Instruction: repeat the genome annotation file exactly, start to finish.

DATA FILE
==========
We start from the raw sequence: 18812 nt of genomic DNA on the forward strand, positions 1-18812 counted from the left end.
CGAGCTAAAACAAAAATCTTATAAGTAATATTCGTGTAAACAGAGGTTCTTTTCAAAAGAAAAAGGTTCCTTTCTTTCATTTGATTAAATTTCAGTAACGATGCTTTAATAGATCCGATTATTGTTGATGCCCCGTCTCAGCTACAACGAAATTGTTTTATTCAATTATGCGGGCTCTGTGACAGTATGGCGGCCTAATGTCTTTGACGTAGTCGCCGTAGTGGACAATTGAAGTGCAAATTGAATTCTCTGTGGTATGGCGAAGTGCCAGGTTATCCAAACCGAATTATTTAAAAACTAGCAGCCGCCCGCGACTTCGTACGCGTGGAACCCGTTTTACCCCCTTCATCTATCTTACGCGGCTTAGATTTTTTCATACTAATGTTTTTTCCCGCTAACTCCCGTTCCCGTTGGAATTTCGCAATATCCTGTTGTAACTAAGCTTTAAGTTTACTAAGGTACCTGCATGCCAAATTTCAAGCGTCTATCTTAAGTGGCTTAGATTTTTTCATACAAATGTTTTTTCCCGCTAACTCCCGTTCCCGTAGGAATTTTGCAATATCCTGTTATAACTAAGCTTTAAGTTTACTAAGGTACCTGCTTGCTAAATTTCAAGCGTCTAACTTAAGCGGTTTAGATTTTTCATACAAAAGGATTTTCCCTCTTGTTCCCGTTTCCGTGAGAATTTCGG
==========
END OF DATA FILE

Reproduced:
We start from the raw sequence: 18812 nt of genomic DNA on the forward strand, positions 1-18812 counted from the left end.
CGAGCTAAAACAAAAATCTTATAAGTAATATTCGTGTAAACAGAGGTTCTTTTCAAAAGAAAAAGGTTCCTTTCTTTCATTTGATTAAATTTCAGTAACGATGCTTTAATAGATCCGATTATTGTTGATGCCCCGTCTCAGCTACAACGAAATTGTTTTATTCAATTATGCGGGCTCTGTGACAGTATGGCGGCCTAATGTCTTTGACGTAGTCGCCGTAGTGGACAATTGAAGTGCAAATTGAATTCTCTGTGGTATGGCGAAGTGCCAGGTTATCCAAACCGAATTATTTAAAAACTAGCAGCCGCCCGCGACTTCGTACGCGTGGAACCCGTTTTACCCCCTTCATCTATCTTACGCGGCTTAGATTTTTTCATACTAATGTTTTTTCCCGCTAACTCCCGTTCCCGTTGGAATTTCGCAATATCCTGTTGTAACTAAGCTTTAAGTTTACTAAGGTACCTGCATGCCAAATTTCAAGCGTCTATCTTAAGTGGCTTAGATTTTTTCATACAAATGTTTTTTCCCGCTAACTCCCGTTCCCGTAGGAATTTTGCAATATCCTGTTATAACTAAGCTTTAAGTTTACTAAGGTACCTGCTTGCTAAATTTCAAGCGTCTAACTTAAGCGGTTTAGATTTTTCATACAAAAGGATTTTCCCTCTTGTTCCCGTTTCCGTGAGAATTTCGG